Kristin Cavallari’s pregnancy sparks immunization debate again

Kristin Cavallari’s pregnancy sparks immunization debate again

Kristin Cavallari’s latest pregnancy announcement has once again placed the spotlight on the celebrity’s controversial anti-vaccination stance.

The former “The Hills” star and her husband, Chicago Bears quarterback Jay Cutler, recently announced they are expecting their third child. Last year, the couple was criticized after revealing they do not vaccinate their children.

“There are very scary statistics out there regarding what is in vaccines and what they cause – asthma, allergies, ear infections, all kinds of things,” she told a celebrity magazine in 2014. “And we feel like we’re making the best decision for our kids.”

Health experts, meanwhile, continue to educate parents about the safety of vaccines, which are the best defense against serious diseases such as mumps, measles, diptheria and rubella.

Earlier this year when a measles outbreak was reported at Disneyland, Dr. Kerry Sheehan, a pediatrician at Advocate Good Samaritan Hospital in Downers Grove, Ill., fielded more questions than usual from parents about vaccines.

“I discuss it with them and remind them that I believe vaccines are a safe product and very important for the health of their children,” says Dr. Sheehan about her approach to addressing the concerns of parents who have questions about the safety of vaccines.

Vaccinations are one of the best ways to put an end to the serious effects of certain diseases, according to the Centers for Disease Control and Prevention. The agency posts vaccination schedules for children and adults on its website.

The Department of Health and Human Services recently teamed up with Sesame Street’s Elmo in a series of public service announcements promoting vaccines as safe and effective.

 

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Comments

6 Comments

  1. Wish they would trade him. Lousy,expensive quarterback. Then they could take their disease carrying kids somewhere else.

  2. Good for them to make that decision for their children. Hopefully they have done their homework & know where to get the ” religious exemption” forms for when the children register for school .

  3. I think its good that they made that decision for their children .I also believe vaccines are mainly for society & not always safe for every individual .

    • Cavallari and her husband are irresponsible twits. We’re not talking rocket scientists here. They’re probably science illiterate, as is a good part of the American public. The only way those two can justify not vaccinating their kids is if they plan to be hermits and seal themselves away from the rest of society. Otherwise, you live in a community, you dolts, and you owe that community your responsible behavior.

    • I suspect that neither you nor Cavallari know the real statistics, or you’d be more supportive. True, there’s always someone who will have a bad reaction to a vaccine — but those cases represent a minuscule percentage of people who are vaccinated, and the benefit to the entire community — including those doubtful individuals, who are NOT living on an island by themselves — outweighs the risk. The cost/benefit analysis of vaccination is overwhelmingly on the side of vaccination. Are you free to refuse? Sure. Then again, you’re also free to insist that the world is flat or to make stupid choices … but that doesn’t make you right, and I wouldn’t brag about it if you do.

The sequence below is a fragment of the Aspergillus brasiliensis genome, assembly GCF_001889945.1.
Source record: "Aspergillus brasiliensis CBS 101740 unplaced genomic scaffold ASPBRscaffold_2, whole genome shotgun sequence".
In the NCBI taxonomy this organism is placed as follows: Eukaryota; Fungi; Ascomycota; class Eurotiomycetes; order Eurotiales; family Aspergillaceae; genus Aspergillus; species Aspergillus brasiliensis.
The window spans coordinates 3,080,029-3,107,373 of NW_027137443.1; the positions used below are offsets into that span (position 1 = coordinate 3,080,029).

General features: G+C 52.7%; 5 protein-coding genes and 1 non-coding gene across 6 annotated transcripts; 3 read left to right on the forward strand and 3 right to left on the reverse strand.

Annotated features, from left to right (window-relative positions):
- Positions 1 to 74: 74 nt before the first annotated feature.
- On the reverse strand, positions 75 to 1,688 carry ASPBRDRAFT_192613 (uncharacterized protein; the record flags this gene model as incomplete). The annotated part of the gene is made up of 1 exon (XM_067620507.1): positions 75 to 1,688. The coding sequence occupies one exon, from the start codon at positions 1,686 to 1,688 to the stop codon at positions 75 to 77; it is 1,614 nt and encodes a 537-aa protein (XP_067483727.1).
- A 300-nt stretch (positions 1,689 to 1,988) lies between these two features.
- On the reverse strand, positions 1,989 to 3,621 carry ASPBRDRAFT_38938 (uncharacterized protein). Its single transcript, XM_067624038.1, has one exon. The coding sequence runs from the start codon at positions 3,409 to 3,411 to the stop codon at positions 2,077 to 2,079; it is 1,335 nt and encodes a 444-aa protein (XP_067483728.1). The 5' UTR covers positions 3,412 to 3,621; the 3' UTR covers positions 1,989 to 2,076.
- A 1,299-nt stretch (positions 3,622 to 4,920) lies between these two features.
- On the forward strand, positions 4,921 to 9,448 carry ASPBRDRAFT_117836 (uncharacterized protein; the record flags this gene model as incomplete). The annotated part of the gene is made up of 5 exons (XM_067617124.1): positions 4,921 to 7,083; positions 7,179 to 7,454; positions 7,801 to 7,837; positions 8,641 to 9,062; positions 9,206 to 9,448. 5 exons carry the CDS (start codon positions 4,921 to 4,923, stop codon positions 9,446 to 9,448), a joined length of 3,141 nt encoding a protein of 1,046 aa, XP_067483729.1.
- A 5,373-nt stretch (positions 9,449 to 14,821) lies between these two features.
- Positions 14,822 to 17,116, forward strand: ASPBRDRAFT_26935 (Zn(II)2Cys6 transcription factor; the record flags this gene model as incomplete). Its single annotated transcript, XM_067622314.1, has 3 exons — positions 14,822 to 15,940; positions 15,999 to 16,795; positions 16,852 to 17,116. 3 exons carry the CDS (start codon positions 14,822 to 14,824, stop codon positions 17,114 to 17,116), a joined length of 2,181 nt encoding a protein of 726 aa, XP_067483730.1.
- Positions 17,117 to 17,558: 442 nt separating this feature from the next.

4. Gina…they are not opting out of vaccines because of religious doctrine, so if they were to apply with that route then they would be breaking the law by lying on a state form. They are opting out because of misinformation and fear and while we live in a country that allows parents to make these decisions for their own children, which is a great thing, we have to realize the jeopardy that these kids and other kids are being subjected to. Obviously we don’t need to have the scientific debate here. That ship has sailed and every legitimate study across years and years of scrutiny has stated vaccines are the safest way to prevent these illnesses from affecting our population. 100% safe? No, let’s be honest nothing is that safe. 99.9% safe? Yes. And Yes I know that’s not the actual number, but I’m sure the real one is actually better for my case. The real issue we should now be focusing on is the ethical question of vaccinations in a society. Just the simple fact that your decision to place your own child into harm’s way, again totally legal here, and that also puts others who can’t receive vaccinations like immune compromised adults and kids, cancer treatment recipients, babies….it’s wrong. And while this great nation allows you to have control over your children’s medical care(again great thing) it also grants me the ability to call you out as being an inconsiderate “insert colorful word here” who I can avoid at every possibility because of your reckless behavior(also a great thing). Please get your kids vaccinated if you can! It’s better for your children, other’s children, and the health of our great nation.

About the Author

Lisa Parro
Lisa Parro

Lisa Parro, health enews contributor, is director of public affairs at Advocate Good Samaritan Hospital and Advocate BroMenn Medical Center. A former journalist, Lisa has been in health care public relations since 2008 and has a master’s degree in journalism from Northwestern University. She and her family live in Chicago’s western suburbs.